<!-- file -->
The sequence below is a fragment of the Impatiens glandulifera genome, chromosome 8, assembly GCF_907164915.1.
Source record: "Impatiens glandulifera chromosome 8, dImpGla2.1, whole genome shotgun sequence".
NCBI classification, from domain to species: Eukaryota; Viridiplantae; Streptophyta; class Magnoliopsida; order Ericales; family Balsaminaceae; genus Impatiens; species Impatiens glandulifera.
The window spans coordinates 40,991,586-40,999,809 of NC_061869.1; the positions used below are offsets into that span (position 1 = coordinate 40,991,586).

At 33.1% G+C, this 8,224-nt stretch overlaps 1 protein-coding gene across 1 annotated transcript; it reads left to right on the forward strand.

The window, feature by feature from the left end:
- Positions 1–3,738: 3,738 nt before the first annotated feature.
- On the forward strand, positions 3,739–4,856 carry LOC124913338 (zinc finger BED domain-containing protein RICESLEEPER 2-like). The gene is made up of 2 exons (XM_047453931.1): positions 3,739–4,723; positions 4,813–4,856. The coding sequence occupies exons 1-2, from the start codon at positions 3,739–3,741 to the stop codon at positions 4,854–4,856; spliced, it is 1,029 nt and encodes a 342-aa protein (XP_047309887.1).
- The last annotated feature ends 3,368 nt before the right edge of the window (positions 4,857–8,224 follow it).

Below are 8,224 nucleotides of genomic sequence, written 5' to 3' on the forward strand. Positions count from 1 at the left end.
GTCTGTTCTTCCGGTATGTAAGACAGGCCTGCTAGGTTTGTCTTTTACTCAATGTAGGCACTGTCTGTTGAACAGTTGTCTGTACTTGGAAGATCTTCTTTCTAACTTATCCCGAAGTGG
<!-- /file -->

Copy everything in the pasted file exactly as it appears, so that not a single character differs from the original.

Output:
The sequence below is a fragment of the Impatiens glandulifera genome, chromosome 8, assembly GCF_907164915.1.
Source record: "Impatiens glandulifera chromosome 8, dImpGla2.1, whole genome shotgun sequence".
NCBI classification, from domain to species: Eukaryota; Viridiplantae; Streptophyta; class Magnoliopsida; order Ericales; family Balsaminaceae; genus Impatiens; species Impatiens glandulifera.
The window spans coordinates 40,991,586-40,999,809 of NC_061869.1; the positions used below are offsets into that span (position 1 = coordinate 40,991,586).

At 33.1% G+C, this 8,224-nt stretch overlaps 1 protein-coding gene across 1 annotated transcript; it reads left to right on the forward strand.

The window, feature by feature from the left end:
- Positions 1–3,738: 3,738 nt before the first annotated feature.
- On the forward strand, positions 3,739–4,856 carry LOC124913338 (zinc finger BED domain-containing protein RICESLEEPER 2-like). The gene is made up of 2 exons (XM_047453931.1): positions 3,739–4,723; positions 4,813–4,856. The coding sequence occupies exons 1-2, from the start codon at positions 3,739–3,741 to the stop codon at positions 4,854–4,856; spliced, it is 1,029 nt and encodes a 342-aa protein (XP_047309887.1).
- The last annotated feature ends 3,368 nt before the right edge of the window (positions 4,857–8,224 follow it).

Below are 8,224 nucleotides of genomic sequence, written 5' to 3' on the forward strand. Positions count from 1 at the left end.
GTCTGTTCTTCCGGTATGTAAGACAGGCCTGCTAGGTTTGTCTTTTACTCAATGTAGGCACTGTCTGTTGAACAGTTGTCTGTACTTGGAAGATCTTCTTTCTAACTTATCCCGAAGTGG